Books are dependable motifs. Often characters in movies seem to prefer the antiquated way of getting information by getting stacks of books from a library instead of googling. Some characters that pose as writers still use typewriters. There is something about the beauty of a book that movies understand is the most preferred aesthetic.
Frequently, movies give us unrealistic ideas on love, but books already do that. Many movies use bookstores and libraries as a meeting place for potential lovebirds. This has given many book lovers the expectation of being sent a book from across the room, the favored alternative to getting a drink from across the bar.
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Frequently, bookish people related to “Matilda” as children, having their heads constantly in books, finding fantasy better than their own reality. This film was not only a movie adapted from a book, but a story about escapism. Matilda begins with stacks of books from the library she tows in a cart.
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One of the best children’s movies that use books as both trouble makers and problem solvers is “The Pagemaster.” When he takes shelter in the library everyone is envious. An entire night in a library? Sounds like heaven…that is until the adventure goes awry. Luckily, when exploring novels pages act as the cage to keep characters and situations from escaping into readers’ lives.
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While working in a bookstore would be a dream (and money-saver) for most of us, in “Eternal Sunshine of the Spotless Mind” it serves as a job more than a career. Dejected Clementine frequently swears when fumbling with small tasks as a bookseller. She shrugs the dependence on others off, saying “Too many guys think I’m a concept, or I complete them, or I’m gonna make them alive. But I’m just a fucked-up girl who’s lookin’ for my own peace of mind; don’t assign me yours.”
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And if working in a bookstore is your dream job, you probably watched “You Got Mail,” wishing you were either Tom Hanks or Meg Ryan in their heydays, acting out owners of successful bookstores (or if not successful, at least whimsical and well-loved). Though Kathleen, who Ryan plays, ends up not being able to save the store, she still continues life surrounded by books, becoming a children’s author. She will probably get a discount at Fox Books, anyway.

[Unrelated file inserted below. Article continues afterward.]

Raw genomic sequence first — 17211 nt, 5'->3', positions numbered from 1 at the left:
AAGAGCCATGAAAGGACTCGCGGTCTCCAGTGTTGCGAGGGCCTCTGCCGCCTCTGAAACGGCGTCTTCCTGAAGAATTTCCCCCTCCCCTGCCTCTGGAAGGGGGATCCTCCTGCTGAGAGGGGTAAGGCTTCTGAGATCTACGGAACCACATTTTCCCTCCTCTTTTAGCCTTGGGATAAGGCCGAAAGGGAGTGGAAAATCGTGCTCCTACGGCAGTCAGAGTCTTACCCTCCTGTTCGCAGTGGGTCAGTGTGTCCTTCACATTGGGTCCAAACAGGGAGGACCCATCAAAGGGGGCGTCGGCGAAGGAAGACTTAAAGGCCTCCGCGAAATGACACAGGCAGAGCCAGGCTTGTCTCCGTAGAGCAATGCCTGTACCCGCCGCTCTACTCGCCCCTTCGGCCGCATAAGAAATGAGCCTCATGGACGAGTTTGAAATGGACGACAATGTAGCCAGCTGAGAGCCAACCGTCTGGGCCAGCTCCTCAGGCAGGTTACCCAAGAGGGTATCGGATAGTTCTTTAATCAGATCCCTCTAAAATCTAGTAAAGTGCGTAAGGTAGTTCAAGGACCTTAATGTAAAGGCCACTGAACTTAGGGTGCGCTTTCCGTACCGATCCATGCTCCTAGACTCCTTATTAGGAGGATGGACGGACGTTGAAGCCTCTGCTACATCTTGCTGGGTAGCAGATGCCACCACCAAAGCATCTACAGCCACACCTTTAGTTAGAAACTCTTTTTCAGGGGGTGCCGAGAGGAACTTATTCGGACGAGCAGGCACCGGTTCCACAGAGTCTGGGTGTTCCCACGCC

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In “Dan in Real Life” we get to see Steve Carell play a man, Dan, that gets an opportunity handed to him by Maria, played by Juliette Binoche, when she mistakes Dan as a worker at the bookstore. He handles it with grace until he is outed. They end up getting to know each other better.
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Other times, it is vastly different. Being bothered in the middle of reading can be a nightmare. Getting into the groove of a book can be interrupted, throwing the entire experience off. It’s times like that where the famous “I love you,” scene from “Breakfast at Tiffany’s” is incredibly relatable. She wants to be far from the trouble of the world, and instead just enjoy reading.
It’s clear that even movies prefer books. Several adaptations of books rake in the dough for already successful directors, like the Hunger Games series or the Harry Potter series. Whether it’s done to satisfy or solicit the fandoms, seeing favorite novels get made into movies is almost always great news.
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There are times, though, where we are sure book-to-movie adaptations go much more like the movie “Adaptation.” It can be grueling, full of writer’s block, and end results have several times been less successful. In the film, Nic Cage’s character experiences tumultuous times, feeling despondent when trying to write the screen adaptation of a book.
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Books have bound characters in movies that would otherwise have a hard time coming up with conversation. In the “Princess Bride,” Fred Savage begrudgingly lets his grandfather read a book to him while he’s sick in bed. At first doing this out of the charity of spending time with his grandfather, he then starts to feel how many readers do: in love with the story, emotionally engaged, and, if the reading is interrupted, impatient to hear the fairy tale ending.
Movies understand that a world without books would be incredibly dull. They have decorated sets and used books as ploys to drive stories, and it works beautifully. In the end, books are basically already movies. You, the reader, are the director.
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